Also, I don't know how one could ride in Pittsburgh and never exceed speeds that would be (extremely) unsafe without a helmet. Even on a clunky, Dutch-style bike, going down Liberty Ave. is a ~20 mph experience, and that's plenty fast enough for a pothole to turn into a coma.

    1. There must be many factors which lessen the perceived advantages of helmets, and one is surely the absence of hills.

      The steepest gradients in A-dam involve the arching bridges over narrow canals. I spotted one cyclist really laboring up one of those from low-momentum... given she was also holding an umbrella overhead with a whole arm.

    2. If you look at something like the debate over bike helmet laws in Europe, you'll see a lot of people arguing that wearing helmets discourages riding, which is bad from an overall public health perspective, and maybe even a bike safety perspective on the theory that more riders leads to safety. You'll also see theories that helmet-wearing may adversely affect driver or rider behavior, and so on.

      Personally, I am persuaded that wearing a helmet is a very good idea. But I wouldn't necessarily try to impose such a requirement on other adults if it really might deter them from biking (with kids, on the other hand, I think they should be required).

    3. Cyclists should always were a helmet and an Italian detector.

    4. MH, you'll be the death of me. I'm going on record as saying: neither that parade accident, nor the sensational spectacle we're about to witness (paging talk radio!!) ever would have happened in Holland.

      Partially in this case because nobody's in that big of a hurry, that if they hit someone they'd hospitalize them. If they hit a pedestrian, it would be terribly rude; the pedestrian would almost certainly stumble, and stumbling always involves at least some chance of a fall. We don't know the fact s about this accident victim's concussion but I'm imagining a severe jolt.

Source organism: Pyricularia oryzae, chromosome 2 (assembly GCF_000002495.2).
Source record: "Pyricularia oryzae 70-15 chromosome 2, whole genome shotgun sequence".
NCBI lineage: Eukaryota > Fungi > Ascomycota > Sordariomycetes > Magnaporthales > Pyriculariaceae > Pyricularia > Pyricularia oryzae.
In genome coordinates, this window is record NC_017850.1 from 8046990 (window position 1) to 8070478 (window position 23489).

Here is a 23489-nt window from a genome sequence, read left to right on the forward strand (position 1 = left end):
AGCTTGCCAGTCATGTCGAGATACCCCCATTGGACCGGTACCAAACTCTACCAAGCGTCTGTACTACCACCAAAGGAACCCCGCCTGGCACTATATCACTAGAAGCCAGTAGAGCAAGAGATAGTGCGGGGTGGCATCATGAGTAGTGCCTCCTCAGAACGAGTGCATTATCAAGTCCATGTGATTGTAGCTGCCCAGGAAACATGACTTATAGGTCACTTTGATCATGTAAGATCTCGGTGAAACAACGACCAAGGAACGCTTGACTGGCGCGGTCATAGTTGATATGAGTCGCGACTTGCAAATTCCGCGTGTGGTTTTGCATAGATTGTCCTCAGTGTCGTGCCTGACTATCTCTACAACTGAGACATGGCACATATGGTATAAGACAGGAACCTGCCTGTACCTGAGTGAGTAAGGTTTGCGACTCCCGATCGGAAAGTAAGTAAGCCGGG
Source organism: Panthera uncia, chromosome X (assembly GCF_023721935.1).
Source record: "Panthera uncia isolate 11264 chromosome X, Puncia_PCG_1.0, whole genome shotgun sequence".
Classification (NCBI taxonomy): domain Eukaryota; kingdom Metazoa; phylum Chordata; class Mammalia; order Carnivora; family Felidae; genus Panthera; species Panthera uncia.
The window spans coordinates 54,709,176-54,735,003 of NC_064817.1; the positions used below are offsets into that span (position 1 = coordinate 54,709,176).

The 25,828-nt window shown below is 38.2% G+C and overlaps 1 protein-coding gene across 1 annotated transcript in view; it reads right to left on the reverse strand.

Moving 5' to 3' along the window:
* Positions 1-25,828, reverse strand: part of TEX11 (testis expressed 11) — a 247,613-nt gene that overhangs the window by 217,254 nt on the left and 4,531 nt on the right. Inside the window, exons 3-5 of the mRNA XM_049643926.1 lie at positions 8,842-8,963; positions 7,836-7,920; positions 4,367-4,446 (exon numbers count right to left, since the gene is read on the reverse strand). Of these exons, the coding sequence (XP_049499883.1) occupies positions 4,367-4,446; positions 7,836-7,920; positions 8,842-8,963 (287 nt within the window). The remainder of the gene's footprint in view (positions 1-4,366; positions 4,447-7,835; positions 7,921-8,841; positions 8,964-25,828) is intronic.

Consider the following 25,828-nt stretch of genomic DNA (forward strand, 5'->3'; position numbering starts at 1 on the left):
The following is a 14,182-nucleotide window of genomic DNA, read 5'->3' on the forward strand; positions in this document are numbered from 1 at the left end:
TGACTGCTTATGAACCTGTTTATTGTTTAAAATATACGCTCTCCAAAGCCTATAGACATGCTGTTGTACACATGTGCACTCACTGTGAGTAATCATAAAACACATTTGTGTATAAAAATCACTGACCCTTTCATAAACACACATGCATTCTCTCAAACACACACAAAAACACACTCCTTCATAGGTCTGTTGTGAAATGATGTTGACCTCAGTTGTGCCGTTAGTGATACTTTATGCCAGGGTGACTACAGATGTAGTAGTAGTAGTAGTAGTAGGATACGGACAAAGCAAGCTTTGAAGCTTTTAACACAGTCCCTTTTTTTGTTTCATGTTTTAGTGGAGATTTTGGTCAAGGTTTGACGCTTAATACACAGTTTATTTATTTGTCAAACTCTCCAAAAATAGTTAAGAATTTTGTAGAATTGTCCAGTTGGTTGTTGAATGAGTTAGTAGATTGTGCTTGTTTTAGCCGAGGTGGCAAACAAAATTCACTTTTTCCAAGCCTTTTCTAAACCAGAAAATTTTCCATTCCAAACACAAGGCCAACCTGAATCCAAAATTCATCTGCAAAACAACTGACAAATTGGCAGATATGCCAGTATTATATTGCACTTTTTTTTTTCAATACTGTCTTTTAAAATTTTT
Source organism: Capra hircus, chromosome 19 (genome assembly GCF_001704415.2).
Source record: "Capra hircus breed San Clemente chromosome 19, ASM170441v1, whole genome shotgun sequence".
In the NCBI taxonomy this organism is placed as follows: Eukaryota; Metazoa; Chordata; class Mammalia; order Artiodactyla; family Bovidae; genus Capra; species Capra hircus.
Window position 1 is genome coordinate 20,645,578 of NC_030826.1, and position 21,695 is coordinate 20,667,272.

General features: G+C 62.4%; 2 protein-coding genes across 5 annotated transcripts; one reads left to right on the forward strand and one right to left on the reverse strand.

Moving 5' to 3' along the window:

I love the idea of more Americans getting into more upright-bicycling, it probably conveys to every one in streets as well as to the bikers themselves a sense of balance, proportion and poise.

    5. It's got nothing do to with me. I don't ride bikes because the last two times I tried, it caused me huge migraine headaches of a kind I've never had before or since. And I don't do Columbus Day parades because my deep respect for Native American cultures and their traditions of leaving Saturday morning for rest.

  3. I have insights into cycling in Christchurch, New Zealand, and Chengdu, China. Those two cities, as well as Amsterdam, are often the tops in the world in terms of bike favorability. Likewise, Beijing. Been to them all with extended trips.

    We have a long, long, long way to go.

    My big wish is that we can get bikes onto the bus ways and into the PAT tunnels too. Open up the Wabash Tunnel and the light rail tunnel under Mt. Washington, and the bus ways, east and west, and we'll be making some headway.

    1. That's not the wrongest thing I've heard all week only because this has been an exceptionally wrong week, national politics-wise. The busways are for buses and need to be kept that way as they are the closest thing to rapid mass transit in the whole East End.

    2. That's not entirely fair. National politics and Wander asking to be in a mayoral debate he isn't sure he can come back to the country for are both wronger.

  4. A bike is equally as fast and rapid as a bus on many stretches.

    Bikes do not need to slow down buses.

    1. In city traffic sure. The whole point of the busway is to let the bus move faster than city traffic. I guess bikes are better idea than the guy who wants to turn it into an HOV lane for cars, but the idea was to keep the buses from from traffic. It works very well as it is.